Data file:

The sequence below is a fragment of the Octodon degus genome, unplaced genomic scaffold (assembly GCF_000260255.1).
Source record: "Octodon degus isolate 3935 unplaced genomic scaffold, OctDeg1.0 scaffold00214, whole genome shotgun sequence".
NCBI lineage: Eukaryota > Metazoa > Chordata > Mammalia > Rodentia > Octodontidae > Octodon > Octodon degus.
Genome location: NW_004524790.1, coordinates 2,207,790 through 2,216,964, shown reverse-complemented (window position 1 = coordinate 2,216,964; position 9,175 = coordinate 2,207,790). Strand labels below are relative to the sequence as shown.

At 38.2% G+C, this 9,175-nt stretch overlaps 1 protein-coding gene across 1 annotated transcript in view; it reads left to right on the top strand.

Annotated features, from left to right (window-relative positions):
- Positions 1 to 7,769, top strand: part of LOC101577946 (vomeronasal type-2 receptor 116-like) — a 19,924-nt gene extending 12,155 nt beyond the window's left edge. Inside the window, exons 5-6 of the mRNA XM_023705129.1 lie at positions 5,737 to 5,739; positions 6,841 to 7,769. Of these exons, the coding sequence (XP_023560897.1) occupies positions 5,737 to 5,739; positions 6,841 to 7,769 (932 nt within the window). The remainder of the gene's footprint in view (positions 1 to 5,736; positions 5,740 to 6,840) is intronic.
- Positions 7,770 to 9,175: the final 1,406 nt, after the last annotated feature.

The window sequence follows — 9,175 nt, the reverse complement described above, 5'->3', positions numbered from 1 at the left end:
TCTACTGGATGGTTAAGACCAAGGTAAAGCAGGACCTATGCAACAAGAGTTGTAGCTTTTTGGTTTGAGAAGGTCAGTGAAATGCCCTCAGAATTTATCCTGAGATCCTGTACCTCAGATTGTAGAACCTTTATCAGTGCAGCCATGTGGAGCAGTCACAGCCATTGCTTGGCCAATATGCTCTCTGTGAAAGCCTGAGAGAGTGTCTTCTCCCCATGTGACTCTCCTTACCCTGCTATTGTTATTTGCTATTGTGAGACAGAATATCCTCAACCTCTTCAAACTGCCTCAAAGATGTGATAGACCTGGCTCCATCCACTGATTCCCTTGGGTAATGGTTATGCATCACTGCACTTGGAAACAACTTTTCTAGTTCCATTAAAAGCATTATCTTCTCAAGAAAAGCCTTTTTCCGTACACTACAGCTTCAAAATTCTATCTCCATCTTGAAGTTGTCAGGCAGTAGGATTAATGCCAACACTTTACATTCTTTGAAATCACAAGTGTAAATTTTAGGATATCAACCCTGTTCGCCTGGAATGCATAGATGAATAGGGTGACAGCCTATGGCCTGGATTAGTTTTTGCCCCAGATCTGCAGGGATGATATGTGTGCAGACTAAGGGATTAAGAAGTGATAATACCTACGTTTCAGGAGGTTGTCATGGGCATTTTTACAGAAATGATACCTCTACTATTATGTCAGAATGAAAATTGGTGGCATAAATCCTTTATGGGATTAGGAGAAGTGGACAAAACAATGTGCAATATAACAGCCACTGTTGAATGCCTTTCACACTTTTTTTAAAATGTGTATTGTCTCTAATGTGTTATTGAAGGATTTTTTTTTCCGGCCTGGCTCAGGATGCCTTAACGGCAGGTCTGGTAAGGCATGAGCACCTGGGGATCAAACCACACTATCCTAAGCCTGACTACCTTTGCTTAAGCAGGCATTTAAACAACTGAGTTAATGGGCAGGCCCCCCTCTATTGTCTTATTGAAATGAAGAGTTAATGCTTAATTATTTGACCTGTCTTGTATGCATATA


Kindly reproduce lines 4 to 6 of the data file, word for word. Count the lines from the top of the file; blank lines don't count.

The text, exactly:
Genome location: NW_004524790.1, coordinates 2,207,790 through 2,216,964, shown reverse-complemented (window position 1 = coordinate 2,216,964; position 9,175 = coordinate 2,207,790). Strand labels below are relative to the sequence as shown.

At 38.2% G+C, this 9,175-nt stretch overlaps 1 protein-coding gene across 1 annotated transcript in view; it reads left to right on the top strand.

Annotated features, from left to right (window-relative positions):